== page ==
You haven't heard so much as a peep out of me all week because I am on "vacation," which involves the type of reality-show marathon-viewing that allows me to feel my brain getting lighter as my IQ drops. So, the topic of killing brain cells was already on my what's-left-of-it mind when I got this passalong story (thanks, TL Stanley!) about Absolut's interactive jukebox advertising to the tipsy.
The campaign begins today and targets college students as they celebrate Christmas, New Years and whatnot at their local watering holes/body shot dispensaries. Nifty idea and all, but I start to glaze over when the story mentions the (no pun intended) "high" ad recall (43%) among those who encounter commercials at cocktail lounges.
Absolut Gets Interactive In Bars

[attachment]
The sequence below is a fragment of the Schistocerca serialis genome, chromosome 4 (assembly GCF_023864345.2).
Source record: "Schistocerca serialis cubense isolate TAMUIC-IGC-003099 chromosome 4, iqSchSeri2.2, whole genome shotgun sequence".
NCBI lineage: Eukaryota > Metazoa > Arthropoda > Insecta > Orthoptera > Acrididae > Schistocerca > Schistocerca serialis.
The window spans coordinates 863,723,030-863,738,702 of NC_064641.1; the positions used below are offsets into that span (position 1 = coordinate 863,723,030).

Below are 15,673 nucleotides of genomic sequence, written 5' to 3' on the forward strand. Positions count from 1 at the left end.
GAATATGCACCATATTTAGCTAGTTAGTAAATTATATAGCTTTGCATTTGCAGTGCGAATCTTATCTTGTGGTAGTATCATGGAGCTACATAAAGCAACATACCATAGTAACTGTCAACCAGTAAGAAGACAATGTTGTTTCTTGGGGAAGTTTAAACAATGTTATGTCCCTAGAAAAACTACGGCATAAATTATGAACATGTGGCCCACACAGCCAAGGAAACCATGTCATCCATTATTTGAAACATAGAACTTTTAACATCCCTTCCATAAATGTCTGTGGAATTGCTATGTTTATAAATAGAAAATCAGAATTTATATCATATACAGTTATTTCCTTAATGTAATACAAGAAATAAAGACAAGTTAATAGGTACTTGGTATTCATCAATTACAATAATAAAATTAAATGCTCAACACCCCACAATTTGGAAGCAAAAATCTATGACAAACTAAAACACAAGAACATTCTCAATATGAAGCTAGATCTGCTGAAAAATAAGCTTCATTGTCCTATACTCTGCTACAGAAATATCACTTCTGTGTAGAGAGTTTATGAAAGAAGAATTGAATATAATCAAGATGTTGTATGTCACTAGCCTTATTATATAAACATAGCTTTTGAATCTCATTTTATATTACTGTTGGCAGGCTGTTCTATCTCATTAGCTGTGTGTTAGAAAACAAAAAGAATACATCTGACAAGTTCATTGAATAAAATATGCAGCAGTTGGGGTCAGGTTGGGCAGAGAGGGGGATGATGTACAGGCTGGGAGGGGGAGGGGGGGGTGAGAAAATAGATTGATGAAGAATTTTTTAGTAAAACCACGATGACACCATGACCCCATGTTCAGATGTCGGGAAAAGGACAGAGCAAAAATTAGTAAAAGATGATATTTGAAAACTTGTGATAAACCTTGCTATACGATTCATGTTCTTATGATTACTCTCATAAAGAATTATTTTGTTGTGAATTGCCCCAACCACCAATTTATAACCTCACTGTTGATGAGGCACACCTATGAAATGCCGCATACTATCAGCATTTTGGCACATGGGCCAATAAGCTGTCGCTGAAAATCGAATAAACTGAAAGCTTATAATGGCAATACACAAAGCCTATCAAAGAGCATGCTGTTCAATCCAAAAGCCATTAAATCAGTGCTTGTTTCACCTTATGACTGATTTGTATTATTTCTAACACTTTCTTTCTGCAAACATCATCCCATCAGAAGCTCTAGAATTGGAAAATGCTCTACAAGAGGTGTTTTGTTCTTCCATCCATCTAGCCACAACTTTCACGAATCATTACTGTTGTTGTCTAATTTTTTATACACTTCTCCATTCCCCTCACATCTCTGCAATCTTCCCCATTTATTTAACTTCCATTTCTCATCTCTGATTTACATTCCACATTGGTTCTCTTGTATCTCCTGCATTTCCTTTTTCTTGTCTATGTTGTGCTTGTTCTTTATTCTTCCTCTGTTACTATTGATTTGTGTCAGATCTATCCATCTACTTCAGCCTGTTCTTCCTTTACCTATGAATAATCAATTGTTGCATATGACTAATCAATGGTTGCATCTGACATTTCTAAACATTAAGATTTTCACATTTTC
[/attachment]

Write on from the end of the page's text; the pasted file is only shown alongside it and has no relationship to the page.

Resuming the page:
Absolut Vodka is teaming up with TouchTunes, which operates a network of interactive jukeboxes in bars and clubs, for a place-based ad campaign promoting its new pear-flavored vodka, Absolut Pears. The two-week campaign, set to debut Dec. 20, will appear on 10,000 of TouchTunes' 30,000 digital jukeboxes around the country. It hopes to reach a wide audience of 21- to-34-year-olds during New Year's celebrations.
The graphic element of the campaign consists of two digital "billboards" that appear repeatedly throughout the interaction. The interactive element invites the user to fill out a survey that collects data about consumer preferences and brand awareness for the Absolut Pears brand. According to TouchTunes, its digital jukeboxes attract heavy traffic--playing 1.4 million songs per day, and providing many opportunities to engage users.